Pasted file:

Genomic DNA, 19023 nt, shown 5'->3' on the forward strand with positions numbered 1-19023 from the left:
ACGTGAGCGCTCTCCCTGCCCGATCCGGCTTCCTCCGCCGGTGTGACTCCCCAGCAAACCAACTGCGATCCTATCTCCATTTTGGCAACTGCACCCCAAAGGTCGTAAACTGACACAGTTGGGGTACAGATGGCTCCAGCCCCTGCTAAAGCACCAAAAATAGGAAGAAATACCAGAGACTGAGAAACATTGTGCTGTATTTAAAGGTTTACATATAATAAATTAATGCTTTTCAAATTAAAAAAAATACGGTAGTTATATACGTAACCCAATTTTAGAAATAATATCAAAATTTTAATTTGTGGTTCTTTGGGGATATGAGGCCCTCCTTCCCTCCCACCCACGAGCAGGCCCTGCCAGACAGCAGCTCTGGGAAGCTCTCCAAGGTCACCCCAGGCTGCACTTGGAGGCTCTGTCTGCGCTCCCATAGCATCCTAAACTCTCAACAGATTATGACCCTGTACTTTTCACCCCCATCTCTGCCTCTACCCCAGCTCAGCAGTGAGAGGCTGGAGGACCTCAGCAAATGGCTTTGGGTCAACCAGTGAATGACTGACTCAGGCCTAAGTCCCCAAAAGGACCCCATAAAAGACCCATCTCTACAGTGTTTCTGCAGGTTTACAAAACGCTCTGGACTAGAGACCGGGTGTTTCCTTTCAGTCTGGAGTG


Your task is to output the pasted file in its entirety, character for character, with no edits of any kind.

Genomic DNA, 19023 nt, shown 5'->3' on the forward strand with positions numbered 1-19023 from the left:
ACGTGAGCGCTCTCCCTGCCCGATCCGGCTTCCTCCGCCGGTGTGACTCCCCAGCAAACCAACTGCGATCCTATCTCCATTTTGGCAACTGCACCCCAAAGGTCGTAAACTGACACAGTTGGGGTACAGATGGCTCCAGCCCCTGCTAAAGCACCAAAAATAGGAAGAAATACCAGAGACTGAGAAACATTGTGCTGTATTTAAAGGTTTACATATAATAAATTAATGCTTTTCAAATTAAAAAAAATACGGTAGTTATATACGTAACCCAATTTTAGAAATAATATCAAAATTTTAATTTGTGGTTCTTTGGGGATATGAGGCCCTCCTTCCCTCCCACCCACGAGCAGGCCCTGCCAGACAGCAGCTCTGGGAAGCTCTCCAAGGTCACCCCAGGCTGCACTTGGAGGCTCTGTCTGCGCTCCCATAGCATCCTAAACTCTCAACAGATTATGACCCTGTACTTTTCACCCCCATCTCTGCCTCTACCCCAGCTCAGCAGTGAGAGGCTGGAGGACCTCAGCAAATGGCTTTGGGTCAACCAGTGAATGACTGACTCAGGCCTAAGTCCCCAAAAGGACCCCATAAAAGACCCATCTCTACAGTGTTTCTGCAGGTTTACAAAACGCTCTGGACTAGAGACCGGGTGTTTCCTTTCAGTCTGGAGTG